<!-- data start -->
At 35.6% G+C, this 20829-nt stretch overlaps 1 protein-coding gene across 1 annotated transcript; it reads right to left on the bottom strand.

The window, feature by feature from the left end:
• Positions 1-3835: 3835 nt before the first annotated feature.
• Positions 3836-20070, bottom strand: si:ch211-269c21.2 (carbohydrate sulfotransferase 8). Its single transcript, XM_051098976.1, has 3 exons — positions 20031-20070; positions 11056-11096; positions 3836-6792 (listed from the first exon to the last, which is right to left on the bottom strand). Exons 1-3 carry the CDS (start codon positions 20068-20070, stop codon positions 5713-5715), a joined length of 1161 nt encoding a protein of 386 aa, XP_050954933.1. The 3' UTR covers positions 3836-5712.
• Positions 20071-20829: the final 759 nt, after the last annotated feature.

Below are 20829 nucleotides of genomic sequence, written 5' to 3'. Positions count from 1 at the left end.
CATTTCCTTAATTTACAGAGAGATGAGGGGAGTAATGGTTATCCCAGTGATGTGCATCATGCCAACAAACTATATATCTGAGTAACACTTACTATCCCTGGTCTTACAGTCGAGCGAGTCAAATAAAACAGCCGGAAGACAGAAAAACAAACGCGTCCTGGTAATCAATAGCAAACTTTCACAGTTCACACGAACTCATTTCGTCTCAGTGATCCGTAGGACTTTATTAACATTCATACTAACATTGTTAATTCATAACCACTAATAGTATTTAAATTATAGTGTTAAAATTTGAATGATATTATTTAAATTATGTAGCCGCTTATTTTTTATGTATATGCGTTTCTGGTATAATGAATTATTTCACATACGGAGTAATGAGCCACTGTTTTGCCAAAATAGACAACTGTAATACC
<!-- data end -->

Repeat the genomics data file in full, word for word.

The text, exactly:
At 35.6% G+C, this 20829-nt stretch overlaps 1 protein-coding gene across 1 annotated transcript; it reads right to left on the bottom strand.

The window, feature by feature from the left end:
• Positions 1-3835: 3835 nt before the first annotated feature.
• Positions 3836-20070, bottom strand: si:ch211-269c21.2 (carbohydrate sulfotransferase 8). Its single transcript, XM_051098976.1, has 3 exons — positions 20031-20070; positions 11056-11096; positions 3836-6792 (listed from the first exon to the last, which is right to left on the bottom strand). Exons 1-3 carry the CDS (start codon positions 20068-20070, stop codon positions 5713-5715), a joined length of 1161 nt encoding a protein of 386 aa, XP_050954933.1. The 3' UTR covers positions 3836-5712.
• Positions 20071-20829: the final 759 nt, after the last annotated feature.

Below are 20829 nucleotides of genomic sequence, written 5' to 3'. Positions count from 1 at the left end.
CATTTCCTTAATTTACAGAGAGATGAGGGGAGTAATGGTTATCCCAGTGATGTGCATCATGCCAACAAACTATATATCTGAGTAACACTTACTATCCCTGGTCTTACAGTCGAGCGAGTCAAATAAAACAGCCGGAAGACAGAAAAACAAACGCGTCCTGGTAATCAATAGCAAACTTTCACAGTTCACACGAACTCATTTCGTCTCAGTGATCCGTAGGACTTTATTAACATTCATACTAACATTGTTAATTCATAACCACTAATAGTATTTAAATTATAGTGTTAAAATTTGAATGATATTATTTAAATTATGTAGCCGCTTATTTTTTATGTATATGCGTTTCTGGTATAATGAATTATTTCACATACGGAGTAATGAGCCACTGTTTTGCCAAAATAGACAACTGTAATACC